Three Strikes - What Does This Mean in Missouri?

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Three strikes laws typically apply to habitual offenders who commit serious felony crimes. Three-strikes and similar laws exist in a little over half of the states in the U.S., including Missouri.

Offenders who are convicted of the most serious crimes may be given a strike; these offenses include kidnapping, robbery, murder, burglary, arson, the majority of sex crimes, and those crimes in which someone suffered great bodily harm or a weapon was used in the commission of the crime. However, itís important to note that you do not have to commit a serious felony offense in Missouri to
find yourself facing a potentially life-changing legal battle.

What does this mean for offenders in Kansas City or throughout Missouri?

Ultimately, an individual who has been convicted of less serious misdemeanor charges may find him- or herself facing a felony charge, which results in punishment that's more severe along with other sanctions. While some states refer to the term "three strikes," Missouri refers to individuals who have been convicted of two prior serious criminal offenses as "prior and persistent offenders."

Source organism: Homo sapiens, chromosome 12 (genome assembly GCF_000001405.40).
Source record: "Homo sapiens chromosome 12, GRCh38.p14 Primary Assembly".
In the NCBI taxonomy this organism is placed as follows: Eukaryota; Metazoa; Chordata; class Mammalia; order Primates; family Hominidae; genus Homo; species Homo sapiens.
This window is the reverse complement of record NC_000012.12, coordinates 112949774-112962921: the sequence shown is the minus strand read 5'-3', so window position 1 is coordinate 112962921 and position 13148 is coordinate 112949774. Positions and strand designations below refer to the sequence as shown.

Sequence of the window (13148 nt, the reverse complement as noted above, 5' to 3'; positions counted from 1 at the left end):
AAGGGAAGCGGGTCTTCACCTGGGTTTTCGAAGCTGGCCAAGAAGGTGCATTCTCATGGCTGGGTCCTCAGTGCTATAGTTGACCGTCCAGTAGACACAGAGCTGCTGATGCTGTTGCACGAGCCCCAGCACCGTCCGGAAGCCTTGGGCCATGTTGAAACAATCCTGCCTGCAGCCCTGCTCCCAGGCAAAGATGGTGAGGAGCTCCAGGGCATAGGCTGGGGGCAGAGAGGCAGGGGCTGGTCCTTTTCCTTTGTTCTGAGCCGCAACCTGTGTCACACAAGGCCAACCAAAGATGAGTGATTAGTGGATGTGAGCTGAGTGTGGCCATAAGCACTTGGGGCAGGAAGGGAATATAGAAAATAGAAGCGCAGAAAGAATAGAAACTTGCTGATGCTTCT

Three strikes laws or habitual offender laws are designed to keep those individuals who are considered more likely to commit crimes repeatedly behind bars for a longer period of time by imposing harsher sentences. Essentially, a "prior and persistent" offender may face a significantly longer prison sentence when compared to a person who commits the same crime for the first time.

We mentioned earlier that an offender in Missouri who commits a misdemeanor crime may be charged with a felony if that person is considered a habitual offender. An example of this would be someone who has been previously convicted on two occasions for driving under the influence; if this individual is charged with DUI a fourth time, it may be charged as a felony. Felony offenses leave those found guilty facing punishment that is substantially harsher than that for misdemeanor convictions. In this case, the offender may be sentenced to years behind bars and lose certain rights including the right to vote or possess/own a firearm. Fines, loss of driving privilege, and a criminal record are other consequences.

Regardless of the situation, if you are considered a prior and persistent offender and are facing felony criminal charges it is imperative to work with a skilled Kansas City criminal defense attorney who will develop a solid defense, explore all legal options and protect your legal rights.

AUTHOR: Joel McLaughlin

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Disclaimer: While every effort has been made to ensure the accuracy of this publication, it is not intended to provide legal advice as individual situations will differ and should be discussed with an expert and/or lawyer. For specific technical or legal advice on the information provided and related topics, please contact the author.

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